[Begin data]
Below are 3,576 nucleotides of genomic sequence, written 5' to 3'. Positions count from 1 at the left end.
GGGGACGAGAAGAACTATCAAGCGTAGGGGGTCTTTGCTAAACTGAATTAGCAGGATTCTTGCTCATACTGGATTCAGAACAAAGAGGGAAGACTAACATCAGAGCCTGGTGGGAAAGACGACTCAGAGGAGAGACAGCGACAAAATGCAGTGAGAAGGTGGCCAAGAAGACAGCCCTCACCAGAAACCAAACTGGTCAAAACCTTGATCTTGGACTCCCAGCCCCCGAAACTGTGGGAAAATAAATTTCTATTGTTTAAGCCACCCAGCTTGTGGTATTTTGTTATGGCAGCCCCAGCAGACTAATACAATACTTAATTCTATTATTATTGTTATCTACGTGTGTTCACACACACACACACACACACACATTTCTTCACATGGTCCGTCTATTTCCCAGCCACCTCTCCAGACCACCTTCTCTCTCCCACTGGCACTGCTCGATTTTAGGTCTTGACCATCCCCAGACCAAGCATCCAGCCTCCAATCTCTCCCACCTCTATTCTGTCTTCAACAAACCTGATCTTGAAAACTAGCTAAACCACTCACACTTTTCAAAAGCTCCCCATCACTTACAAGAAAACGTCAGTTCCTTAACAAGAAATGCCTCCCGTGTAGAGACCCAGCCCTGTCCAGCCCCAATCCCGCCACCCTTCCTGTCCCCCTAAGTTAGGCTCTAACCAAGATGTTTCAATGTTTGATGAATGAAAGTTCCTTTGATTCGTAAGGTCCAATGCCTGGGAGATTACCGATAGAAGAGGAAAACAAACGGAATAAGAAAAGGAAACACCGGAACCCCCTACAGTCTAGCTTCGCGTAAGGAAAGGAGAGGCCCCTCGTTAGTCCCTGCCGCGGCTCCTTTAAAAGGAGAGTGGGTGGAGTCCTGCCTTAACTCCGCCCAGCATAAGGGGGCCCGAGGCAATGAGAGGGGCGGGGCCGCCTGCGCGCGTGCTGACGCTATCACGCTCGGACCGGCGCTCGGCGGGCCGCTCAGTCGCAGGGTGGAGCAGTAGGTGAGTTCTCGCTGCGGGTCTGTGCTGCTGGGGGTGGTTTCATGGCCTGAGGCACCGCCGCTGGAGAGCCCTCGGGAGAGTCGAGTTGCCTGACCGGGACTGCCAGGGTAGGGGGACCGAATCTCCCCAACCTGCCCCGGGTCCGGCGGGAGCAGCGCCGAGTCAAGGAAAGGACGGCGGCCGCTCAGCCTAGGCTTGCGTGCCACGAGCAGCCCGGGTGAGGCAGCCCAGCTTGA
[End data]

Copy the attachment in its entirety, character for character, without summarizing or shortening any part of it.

Below are 3,576 nucleotides of genomic sequence, written 5' to 3'. Positions count from 1 at the left end.
GGGGACGAGAAGAACTATCAAGCGTAGGGGGTCTTTGCTAAACTGAATTAGCAGGATTCTTGCTCATACTGGATTCAGAACAAAGAGGGAAGACTAACATCAGAGCCTGGTGGGAAAGACGACTCAGAGGAGAGACAGCGACAAAATGCAGTGAGAAGGTGGCCAAGAAGACAGCCCTCACCAGAAACCAAACTGGTCAAAACCTTGATCTTGGACTCCCAGCCCCCGAAACTGTGGGAAAATAAATTTCTATTGTTTAAGCCACCCAGCTTGTGGTATTTTGTTATGGCAGCCCCAGCAGACTAATACAATACTTAATTCTATTATTATTGTTATCTACGTGTGTTCACACACACACACACACACACACATTTCTTCACATGGTCCGTCTATTTCCCAGCCACCTCTCCAGACCACCTTCTCTCTCCCACTGGCACTGCTCGATTTTAGGTCTTGACCATCCCCAGACCAAGCATCCAGCCTCCAATCTCTCCCACCTCTATTCTGTCTTCAACAAACCTGATCTTGAAAACTAGCTAAACCACTCACACTTTTCAAAAGCTCCCCATCACTTACAAGAAAACGTCAGTTCCTTAACAAGAAATGCCTCCCGTGTAGAGACCCAGCCCTGTCCAGCCCCAATCCCGCCACCCTTCCTGTCCCCCTAAGTTAGGCTCTAACCAAGATGTTTCAATGTTTGATGAATGAAAGTTCCTTTGATTCGTAAGGTCCAATGCCTGGGAGATTACCGATAGAAGAGGAAAACAAACGGAATAAGAAAAGGAAACACCGGAACCCCCTACAGTCTAGCTTCGCGTAAGGAAAGGAGAGGCCCCTCGTTAGTCCCTGCCGCGGCTCCTTTAAAAGGAGAGTGGGTGGAGTCCTGCCTTAACTCCGCCCAGCATAAGGGGGCCCGAGGCAATGAGAGGGGCGGGGCCGCCTGCGCGCGTGCTGACGCTATCACGCTCGGACCGGCGCTCGGCGGGCCGCTCAGTCGCAGGGTGGAGCAGTAGGTGAGTTCTCGCTGCGGGTCTGTGCTGCTGGGGGTGGTTTCATGGCCTGAGGCACCGCCGCTGGAGAGCCCTCGGGAGAGTCGAGTTGCCTGACCGGGACTGCCAGGGTAGGGGGACCGAATCTCCCCAACCTGCCCCGGGTCCGGCGGGAGCAGCGCCGAGTCAAGGAAAGGACGGCGGCCGCTCAGCCTAGGCTTGCGTGCCACGAGCAGCCCGGGTGAGGCAGCCCAGCTTGA